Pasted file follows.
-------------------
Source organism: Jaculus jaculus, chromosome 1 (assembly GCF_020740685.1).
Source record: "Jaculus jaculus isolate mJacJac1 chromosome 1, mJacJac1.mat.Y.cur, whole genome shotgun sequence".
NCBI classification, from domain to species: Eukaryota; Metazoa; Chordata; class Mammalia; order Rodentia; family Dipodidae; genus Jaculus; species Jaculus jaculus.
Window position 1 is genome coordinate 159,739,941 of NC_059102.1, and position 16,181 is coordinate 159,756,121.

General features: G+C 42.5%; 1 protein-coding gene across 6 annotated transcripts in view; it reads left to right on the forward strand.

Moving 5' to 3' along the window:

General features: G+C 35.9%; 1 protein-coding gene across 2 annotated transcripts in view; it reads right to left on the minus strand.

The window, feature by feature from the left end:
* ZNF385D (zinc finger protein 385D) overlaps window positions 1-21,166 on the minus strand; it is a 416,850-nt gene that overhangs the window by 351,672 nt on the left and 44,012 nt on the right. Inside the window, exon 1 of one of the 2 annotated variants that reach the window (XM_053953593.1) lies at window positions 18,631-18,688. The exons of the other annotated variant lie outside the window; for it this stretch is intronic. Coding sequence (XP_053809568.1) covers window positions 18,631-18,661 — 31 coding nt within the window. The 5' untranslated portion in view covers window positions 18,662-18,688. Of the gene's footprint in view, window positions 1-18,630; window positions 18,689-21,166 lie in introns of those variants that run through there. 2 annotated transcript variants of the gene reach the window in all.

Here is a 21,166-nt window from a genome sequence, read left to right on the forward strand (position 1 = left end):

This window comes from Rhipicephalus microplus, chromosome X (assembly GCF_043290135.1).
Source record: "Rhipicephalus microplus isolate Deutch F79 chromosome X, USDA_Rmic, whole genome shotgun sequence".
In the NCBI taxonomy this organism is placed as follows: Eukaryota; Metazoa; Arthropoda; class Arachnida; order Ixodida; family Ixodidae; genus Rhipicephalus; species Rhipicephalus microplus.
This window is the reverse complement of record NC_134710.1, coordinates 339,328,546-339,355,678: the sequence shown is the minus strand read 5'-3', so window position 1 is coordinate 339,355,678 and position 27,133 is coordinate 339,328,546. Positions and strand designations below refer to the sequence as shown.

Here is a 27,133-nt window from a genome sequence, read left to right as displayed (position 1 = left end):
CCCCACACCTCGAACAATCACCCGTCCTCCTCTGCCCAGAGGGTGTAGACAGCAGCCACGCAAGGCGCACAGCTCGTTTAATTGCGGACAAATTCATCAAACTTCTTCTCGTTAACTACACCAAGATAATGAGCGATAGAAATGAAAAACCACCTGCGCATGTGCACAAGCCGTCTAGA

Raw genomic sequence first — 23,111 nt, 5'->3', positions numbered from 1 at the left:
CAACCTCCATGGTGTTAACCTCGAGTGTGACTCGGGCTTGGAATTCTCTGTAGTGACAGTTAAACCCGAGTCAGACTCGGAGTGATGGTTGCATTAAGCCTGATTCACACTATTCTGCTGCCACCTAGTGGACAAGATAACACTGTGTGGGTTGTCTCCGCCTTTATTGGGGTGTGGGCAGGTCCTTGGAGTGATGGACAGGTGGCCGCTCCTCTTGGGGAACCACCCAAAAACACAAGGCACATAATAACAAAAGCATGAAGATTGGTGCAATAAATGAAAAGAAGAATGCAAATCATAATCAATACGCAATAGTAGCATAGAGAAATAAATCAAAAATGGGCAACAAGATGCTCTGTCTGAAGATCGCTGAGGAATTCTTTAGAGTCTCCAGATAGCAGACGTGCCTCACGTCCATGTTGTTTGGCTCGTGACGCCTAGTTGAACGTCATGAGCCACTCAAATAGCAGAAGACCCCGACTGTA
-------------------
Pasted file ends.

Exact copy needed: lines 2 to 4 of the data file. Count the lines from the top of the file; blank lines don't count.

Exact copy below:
Source record: "Jaculus jaculus isolate mJacJac1 chromosome 1, mJacJac1.mat.Y.cur, whole genome shotgun sequence".
NCBI classification, from domain to species: Eukaryota; Metazoa; Chordata; class Mammalia; order Rodentia; family Dipodidae; genus Jaculus; species Jaculus jaculus.
Window position 1 is genome coordinate 159,739,941 of NC_059102.1, and position 16,181 is coordinate 159,756,121.